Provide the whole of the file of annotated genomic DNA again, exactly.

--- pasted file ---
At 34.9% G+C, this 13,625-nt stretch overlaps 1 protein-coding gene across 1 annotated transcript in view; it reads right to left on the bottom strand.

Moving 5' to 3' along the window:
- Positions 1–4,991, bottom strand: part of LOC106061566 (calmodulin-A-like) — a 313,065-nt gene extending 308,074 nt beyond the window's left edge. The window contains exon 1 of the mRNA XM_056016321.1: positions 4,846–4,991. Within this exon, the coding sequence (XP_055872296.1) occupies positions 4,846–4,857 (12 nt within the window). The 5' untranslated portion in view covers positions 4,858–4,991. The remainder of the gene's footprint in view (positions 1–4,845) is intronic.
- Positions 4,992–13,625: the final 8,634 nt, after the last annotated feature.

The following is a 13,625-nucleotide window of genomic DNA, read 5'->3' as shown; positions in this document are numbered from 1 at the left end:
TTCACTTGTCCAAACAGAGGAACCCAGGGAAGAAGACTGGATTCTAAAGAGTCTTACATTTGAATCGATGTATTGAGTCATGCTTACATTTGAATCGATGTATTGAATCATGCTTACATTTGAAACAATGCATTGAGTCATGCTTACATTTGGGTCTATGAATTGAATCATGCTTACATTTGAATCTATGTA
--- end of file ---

At 34.9% G+C, this 13,625-nt stretch overlaps 1 protein-coding gene across 1 annotated transcript in view; it reads right to left on the bottom strand.

Moving 5' to 3' along the window:
- Positions 1–4,991, bottom strand: part of LOC106061566 (calmodulin-A-like) — a 313,065-nt gene extending 308,074 nt beyond the window's left edge. The window contains exon 1 of the mRNA XM_056016321.1: positions 4,846–4,991. Within this exon, the coding sequence (XP_055872296.1) occupies positions 4,846–4,857 (12 nt within the window). The 5' untranslated portion in view covers positions 4,858–4,991. The remainder of the gene's footprint in view (positions 1–4,845) is intronic.
- Positions 4,992–13,625: the final 8,634 nt, after the last annotated feature.

The following is a 13,625-nucleotide window of genomic DNA, read 5'->3' as shown; positions in this document are numbered from 1 at the left end:
TTCACTTGTCCAAACAGAGGAACCCAGGGAAGAAGACTGGATTCTAAAGAGTCTTACATTTGAATCGATGTATTGAGTCATGCTTACATTTGAATCGATGTATTGAATCATGCTTACATTTGAAACAATGCATTGAGTCATGCTTACATTTGGGTCTATGAATTGAATCATGCTTACATTTGAATCTATGTA